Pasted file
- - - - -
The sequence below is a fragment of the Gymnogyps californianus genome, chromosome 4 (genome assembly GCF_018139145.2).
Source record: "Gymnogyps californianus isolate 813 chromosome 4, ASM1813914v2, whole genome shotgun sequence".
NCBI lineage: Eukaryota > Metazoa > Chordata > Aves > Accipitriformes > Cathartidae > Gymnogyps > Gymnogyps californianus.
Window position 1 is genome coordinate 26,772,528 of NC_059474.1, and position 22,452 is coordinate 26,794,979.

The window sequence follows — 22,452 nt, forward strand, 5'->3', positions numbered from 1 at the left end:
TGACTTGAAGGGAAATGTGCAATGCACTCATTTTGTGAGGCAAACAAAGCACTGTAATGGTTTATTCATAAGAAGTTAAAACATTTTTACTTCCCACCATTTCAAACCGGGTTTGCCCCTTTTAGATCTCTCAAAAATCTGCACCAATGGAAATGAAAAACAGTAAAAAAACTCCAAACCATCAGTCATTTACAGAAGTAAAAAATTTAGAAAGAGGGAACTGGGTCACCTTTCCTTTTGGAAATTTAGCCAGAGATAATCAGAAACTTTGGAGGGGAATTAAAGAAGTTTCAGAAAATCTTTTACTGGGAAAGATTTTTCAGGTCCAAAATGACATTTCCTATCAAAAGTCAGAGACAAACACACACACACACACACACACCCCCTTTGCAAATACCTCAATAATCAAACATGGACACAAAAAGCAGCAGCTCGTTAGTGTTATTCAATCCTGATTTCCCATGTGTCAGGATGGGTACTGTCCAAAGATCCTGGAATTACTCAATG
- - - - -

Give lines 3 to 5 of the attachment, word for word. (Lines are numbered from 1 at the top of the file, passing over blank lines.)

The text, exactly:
NCBI lineage: Eukaryota > Metazoa > Chordata > Aves > Accipitriformes > Cathartidae > Gymnogyps > Gymnogyps californianus.
Window position 1 is genome coordinate 26,772,528 of NC_059474.1, and position 22,452 is coordinate 26,794,979.

The window sequence follows — 22,452 nt, forward strand, 5'->3', positions numbered from 1 at the left end: